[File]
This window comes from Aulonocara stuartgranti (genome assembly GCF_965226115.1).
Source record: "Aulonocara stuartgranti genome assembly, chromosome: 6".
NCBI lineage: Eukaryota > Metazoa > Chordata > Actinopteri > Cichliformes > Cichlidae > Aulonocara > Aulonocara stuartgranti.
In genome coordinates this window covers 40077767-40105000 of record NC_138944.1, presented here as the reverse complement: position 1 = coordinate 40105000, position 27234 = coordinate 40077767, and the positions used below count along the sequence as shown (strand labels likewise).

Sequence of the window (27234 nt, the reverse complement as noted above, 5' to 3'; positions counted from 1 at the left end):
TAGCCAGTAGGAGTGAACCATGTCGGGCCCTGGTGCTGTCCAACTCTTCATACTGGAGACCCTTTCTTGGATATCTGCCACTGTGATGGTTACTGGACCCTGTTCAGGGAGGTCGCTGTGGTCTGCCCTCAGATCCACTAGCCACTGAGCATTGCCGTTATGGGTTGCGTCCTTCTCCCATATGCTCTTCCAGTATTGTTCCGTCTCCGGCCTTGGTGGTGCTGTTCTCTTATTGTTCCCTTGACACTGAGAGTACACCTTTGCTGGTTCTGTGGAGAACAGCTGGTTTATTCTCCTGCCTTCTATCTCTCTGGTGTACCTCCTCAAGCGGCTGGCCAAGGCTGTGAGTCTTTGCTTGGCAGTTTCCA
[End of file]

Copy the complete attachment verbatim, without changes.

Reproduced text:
This window comes from Aulonocara stuartgranti (genome assembly GCF_965226115.1).
Source record: "Aulonocara stuartgranti genome assembly, chromosome: 6".
NCBI lineage: Eukaryota > Metazoa > Chordata > Actinopteri > Cichliformes > Cichlidae > Aulonocara > Aulonocara stuartgranti.
In genome coordinates this window covers 40077767-40105000 of record NC_138944.1, presented here as the reverse complement: position 1 = coordinate 40105000, position 27234 = coordinate 40077767, and the positions used below count along the sequence as shown (strand labels likewise).

Sequence of the window (27234 nt, the reverse complement as noted above, 5' to 3'; positions counted from 1 at the left end):
TAGCCAGTAGGAGTGAACCATGTCGGGCCCTGGTGCTGTCCAACTCTTCATACTGGAGACCCTTTCTTGGATATCTGCCACTGTGATGGTTACTGGACCCTGTTCAGGGAGGTCGCTGTGGTCTGCCCTCAGATCCACTAGCCACTGAGCATTGCCGTTATGGGTTGCGTCCTTCTCCCATATGCTCTTCCAGTATTGTTCCGTCTCCGGCCTTGGTGGTGCTGTTCTCTTATTGTTCCCTTGACACTGAGAGTACACCTTTGCTGGTTCTGTGGAGAACAGCTGGTTTATTCTCCTGCCTTCTATCTCTCTGGTGTACCTCCTCAAGCGGCTGGCCAAGGCTGTGAGTCTTTGCTTGGCAGTTTCCA